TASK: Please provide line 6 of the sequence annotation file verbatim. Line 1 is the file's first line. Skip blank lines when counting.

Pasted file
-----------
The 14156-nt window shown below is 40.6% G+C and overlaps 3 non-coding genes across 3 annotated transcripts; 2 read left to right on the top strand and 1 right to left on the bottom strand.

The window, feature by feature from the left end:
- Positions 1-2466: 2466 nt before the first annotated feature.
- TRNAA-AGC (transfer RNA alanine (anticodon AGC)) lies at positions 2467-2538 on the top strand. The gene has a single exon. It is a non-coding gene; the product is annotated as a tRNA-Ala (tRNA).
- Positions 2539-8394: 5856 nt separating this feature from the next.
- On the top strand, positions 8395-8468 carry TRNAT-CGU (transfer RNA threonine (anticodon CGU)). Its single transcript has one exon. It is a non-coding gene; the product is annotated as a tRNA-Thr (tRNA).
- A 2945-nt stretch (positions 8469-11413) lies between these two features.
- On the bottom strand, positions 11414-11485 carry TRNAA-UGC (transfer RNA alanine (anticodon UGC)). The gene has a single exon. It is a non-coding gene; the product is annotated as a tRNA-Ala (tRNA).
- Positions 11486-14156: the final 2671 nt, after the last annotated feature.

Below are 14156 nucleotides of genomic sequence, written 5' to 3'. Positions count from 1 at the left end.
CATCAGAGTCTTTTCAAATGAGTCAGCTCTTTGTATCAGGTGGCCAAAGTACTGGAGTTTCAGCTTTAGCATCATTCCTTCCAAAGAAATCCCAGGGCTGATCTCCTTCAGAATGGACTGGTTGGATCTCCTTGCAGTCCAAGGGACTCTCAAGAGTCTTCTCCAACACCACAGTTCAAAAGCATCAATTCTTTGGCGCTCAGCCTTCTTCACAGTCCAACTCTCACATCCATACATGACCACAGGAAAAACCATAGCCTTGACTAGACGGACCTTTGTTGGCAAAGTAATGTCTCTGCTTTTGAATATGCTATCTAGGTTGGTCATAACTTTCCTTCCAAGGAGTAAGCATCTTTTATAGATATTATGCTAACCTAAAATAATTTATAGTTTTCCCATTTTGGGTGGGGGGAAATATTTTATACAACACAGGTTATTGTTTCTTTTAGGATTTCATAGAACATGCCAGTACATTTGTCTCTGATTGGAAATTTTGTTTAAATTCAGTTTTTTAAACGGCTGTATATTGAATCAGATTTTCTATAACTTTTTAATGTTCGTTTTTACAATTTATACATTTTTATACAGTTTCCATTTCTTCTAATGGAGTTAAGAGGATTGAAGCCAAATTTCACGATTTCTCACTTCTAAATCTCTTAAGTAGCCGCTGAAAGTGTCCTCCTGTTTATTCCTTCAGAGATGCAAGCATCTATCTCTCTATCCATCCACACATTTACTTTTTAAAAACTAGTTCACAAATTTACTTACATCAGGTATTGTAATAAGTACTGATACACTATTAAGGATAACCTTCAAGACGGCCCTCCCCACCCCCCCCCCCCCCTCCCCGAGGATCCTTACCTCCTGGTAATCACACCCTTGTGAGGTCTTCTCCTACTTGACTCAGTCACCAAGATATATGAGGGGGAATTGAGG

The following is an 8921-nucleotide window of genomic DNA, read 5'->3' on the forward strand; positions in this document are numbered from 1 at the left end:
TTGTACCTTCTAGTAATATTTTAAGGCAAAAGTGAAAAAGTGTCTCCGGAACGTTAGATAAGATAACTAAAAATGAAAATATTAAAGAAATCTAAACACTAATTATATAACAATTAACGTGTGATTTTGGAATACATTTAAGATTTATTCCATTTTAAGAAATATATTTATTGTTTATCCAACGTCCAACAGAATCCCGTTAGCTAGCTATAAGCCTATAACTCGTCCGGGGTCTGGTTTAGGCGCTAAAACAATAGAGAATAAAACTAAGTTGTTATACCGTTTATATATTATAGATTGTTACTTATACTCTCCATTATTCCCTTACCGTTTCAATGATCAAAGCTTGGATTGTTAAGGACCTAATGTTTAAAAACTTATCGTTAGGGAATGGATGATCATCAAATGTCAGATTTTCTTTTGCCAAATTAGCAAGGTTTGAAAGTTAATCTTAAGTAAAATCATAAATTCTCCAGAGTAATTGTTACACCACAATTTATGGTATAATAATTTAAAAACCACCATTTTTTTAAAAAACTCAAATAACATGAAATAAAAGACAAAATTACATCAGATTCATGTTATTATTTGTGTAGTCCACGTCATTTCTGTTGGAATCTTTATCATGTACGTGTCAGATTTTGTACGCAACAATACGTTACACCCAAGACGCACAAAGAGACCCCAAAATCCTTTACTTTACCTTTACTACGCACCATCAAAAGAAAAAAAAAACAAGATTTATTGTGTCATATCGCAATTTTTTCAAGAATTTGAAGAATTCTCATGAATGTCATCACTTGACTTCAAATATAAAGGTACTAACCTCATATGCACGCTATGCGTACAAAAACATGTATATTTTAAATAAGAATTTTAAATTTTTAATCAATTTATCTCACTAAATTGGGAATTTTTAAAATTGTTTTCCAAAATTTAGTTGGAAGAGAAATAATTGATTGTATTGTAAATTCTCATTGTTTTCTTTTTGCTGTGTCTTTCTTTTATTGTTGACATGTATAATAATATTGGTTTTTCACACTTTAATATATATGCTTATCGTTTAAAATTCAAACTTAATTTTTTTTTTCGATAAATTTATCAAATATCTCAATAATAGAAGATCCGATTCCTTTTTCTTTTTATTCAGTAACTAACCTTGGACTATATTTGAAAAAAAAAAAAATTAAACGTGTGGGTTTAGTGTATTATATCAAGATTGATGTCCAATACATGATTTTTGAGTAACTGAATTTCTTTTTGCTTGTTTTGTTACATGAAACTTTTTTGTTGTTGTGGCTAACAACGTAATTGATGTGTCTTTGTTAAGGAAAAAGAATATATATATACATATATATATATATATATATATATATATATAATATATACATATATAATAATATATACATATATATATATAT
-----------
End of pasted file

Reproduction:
- On the top strand, positions 8395-8468 carry TRNAT-CGU (transfer RNA threonine (anticodon CGU)). Its single transcript has one exon. It is a non-coding gene; the product is annotated as a tRNA-Thr (tRNA).